LONDON, June 14 (Reuters) - The euro was on track for its biggest weekly fall in two months versus the dollar on Friday due to French political turmoil, while the yen clawed back ground after the Bank of Japan (BOJ)surprised markets with a dovish monetary policy update.

The euro is on track for a 1% weekly fall - its biggest since April - and was last down 0.4% on the day at $1.0696.

The euro's weakness has helped drive the dollar higher. The dollar index - which tracks the currency against six peers - was up 0.3% on the day and 0.6% on the week at 105.57.

French markets endured another brutal sell-off on Friday as political uncertainty unleashed the biggest weekly jump in the premium investors demand to hold French government debt since 2011 and bank stocks tumbled.

The country's finance minister, Bruno Le Maire, warned that the euro zone's second-biggest economy faced the risk of a financial crisis if the far right, or the left, were to win parliamentary elections in the coming weeks.

"...unfavourable results in the upcoming elections could exacerbate concerns regarding the sustainability of the country's debt," said Erik-Jan van Harn, senior macro strategist at Rabobank.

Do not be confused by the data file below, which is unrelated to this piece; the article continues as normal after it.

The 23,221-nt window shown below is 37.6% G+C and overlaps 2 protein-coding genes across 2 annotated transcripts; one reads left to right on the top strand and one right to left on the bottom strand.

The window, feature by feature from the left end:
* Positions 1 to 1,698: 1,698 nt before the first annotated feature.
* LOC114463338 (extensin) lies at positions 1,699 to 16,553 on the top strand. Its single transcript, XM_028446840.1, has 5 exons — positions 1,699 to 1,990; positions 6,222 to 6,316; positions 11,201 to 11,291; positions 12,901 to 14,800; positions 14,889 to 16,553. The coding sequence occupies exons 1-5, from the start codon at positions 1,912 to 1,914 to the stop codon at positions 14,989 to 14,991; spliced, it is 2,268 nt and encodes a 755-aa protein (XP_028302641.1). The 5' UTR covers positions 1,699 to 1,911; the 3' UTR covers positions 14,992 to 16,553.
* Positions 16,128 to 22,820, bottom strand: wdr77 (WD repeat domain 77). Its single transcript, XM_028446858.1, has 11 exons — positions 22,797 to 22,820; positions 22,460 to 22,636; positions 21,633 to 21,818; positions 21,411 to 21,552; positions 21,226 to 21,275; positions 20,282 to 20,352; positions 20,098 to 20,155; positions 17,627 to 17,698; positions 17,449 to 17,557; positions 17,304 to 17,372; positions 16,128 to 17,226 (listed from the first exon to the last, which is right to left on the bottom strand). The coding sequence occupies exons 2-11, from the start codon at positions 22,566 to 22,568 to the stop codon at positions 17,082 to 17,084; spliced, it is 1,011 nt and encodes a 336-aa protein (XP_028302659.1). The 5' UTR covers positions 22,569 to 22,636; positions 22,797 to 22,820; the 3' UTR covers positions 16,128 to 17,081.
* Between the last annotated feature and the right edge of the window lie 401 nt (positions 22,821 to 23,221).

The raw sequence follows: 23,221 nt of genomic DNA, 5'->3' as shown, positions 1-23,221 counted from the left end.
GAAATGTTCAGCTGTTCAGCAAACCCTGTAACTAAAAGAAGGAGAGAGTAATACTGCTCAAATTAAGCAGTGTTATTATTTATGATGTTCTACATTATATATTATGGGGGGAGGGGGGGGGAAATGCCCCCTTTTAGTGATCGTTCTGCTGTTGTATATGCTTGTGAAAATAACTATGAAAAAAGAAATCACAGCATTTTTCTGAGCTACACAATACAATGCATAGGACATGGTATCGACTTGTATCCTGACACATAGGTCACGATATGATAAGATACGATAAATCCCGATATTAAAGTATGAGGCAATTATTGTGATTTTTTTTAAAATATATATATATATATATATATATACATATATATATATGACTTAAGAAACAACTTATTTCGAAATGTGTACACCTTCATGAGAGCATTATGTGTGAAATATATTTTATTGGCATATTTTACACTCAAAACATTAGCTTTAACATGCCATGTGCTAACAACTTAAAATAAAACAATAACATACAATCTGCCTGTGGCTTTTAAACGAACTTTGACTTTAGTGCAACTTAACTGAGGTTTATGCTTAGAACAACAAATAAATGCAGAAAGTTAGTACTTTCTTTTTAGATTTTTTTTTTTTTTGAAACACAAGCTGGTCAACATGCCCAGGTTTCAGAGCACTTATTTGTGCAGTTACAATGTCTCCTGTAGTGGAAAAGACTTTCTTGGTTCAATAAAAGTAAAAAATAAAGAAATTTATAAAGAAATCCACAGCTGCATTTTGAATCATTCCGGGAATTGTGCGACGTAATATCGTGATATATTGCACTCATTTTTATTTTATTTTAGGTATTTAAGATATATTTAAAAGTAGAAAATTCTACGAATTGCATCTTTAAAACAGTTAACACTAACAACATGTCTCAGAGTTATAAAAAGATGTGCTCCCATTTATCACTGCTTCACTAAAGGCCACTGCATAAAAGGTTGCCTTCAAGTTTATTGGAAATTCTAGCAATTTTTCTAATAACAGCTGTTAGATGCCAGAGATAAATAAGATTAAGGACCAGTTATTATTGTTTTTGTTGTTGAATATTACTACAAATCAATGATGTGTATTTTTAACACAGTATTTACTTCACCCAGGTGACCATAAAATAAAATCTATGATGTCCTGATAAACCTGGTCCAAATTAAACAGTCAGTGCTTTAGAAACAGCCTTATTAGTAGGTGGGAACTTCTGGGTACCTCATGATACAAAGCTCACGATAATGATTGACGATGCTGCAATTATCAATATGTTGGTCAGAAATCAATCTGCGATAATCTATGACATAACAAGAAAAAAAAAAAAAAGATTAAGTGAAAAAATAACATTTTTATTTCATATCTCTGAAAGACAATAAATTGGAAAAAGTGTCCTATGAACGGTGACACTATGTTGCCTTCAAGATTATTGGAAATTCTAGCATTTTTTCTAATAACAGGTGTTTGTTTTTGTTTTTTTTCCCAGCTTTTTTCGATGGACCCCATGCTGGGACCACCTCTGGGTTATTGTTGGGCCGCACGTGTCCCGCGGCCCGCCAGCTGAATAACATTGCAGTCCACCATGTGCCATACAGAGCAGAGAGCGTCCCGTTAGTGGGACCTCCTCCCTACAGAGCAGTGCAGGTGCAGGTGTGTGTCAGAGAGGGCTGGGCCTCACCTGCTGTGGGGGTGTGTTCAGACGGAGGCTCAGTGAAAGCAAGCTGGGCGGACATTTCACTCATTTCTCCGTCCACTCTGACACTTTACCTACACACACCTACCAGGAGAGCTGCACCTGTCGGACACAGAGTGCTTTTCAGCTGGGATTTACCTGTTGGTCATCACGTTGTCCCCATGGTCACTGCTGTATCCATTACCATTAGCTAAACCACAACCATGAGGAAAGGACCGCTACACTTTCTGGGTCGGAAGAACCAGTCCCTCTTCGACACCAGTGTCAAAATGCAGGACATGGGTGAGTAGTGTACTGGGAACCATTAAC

Meanwhile, the yen rebounded on the day after earlier falling to a one-month low following the BOJ's decision to hold interest rates and restart bond buying.

In a surprise for markets, the BOJ said it would continue to buy government bonds at its existing pace for now and lay out details of its tapering plan at its July policy meeting.

The dollar gained as much as 0.8% to 158.255 yen, but the move later fizzled out and the dollar was last broadly flat at 156.93.

Currency analysts at MUFG said the BOJ has underscored its cautious approach. "It is more significant from a signalling perspective and again underlines BoJ caution that raises expectations of a 'go-slow' reversal of the BOJ's ultra-easy stance," they said in a note.

BOJ governor Kazuo Ueda said at a briefing the central bank was "paying close attention" to the impact of the weak yen on inflation, adding a rate hike in July was a possibility depending on economic data.

U.S. employment data on Thursday added to bets the Federal Reserve could kick off its easing cycle in September, but analysts said the euro's weakness was the main factor driving currency markets this week.

The single currency has weakened across the board this week. It fell to its lowest on the Swiss franc in three months on the day, down 0.4% at 0.956.

Sterling was on track for its biggest weekly gain against the euro in nearly seven months. Against the dollar, the pound was down 0.5% at $1.27040.

(Reporting by Iain Withers in London and Rae Wee in Singapore, Editing by Shinjini Ganguli and Frances Kerry)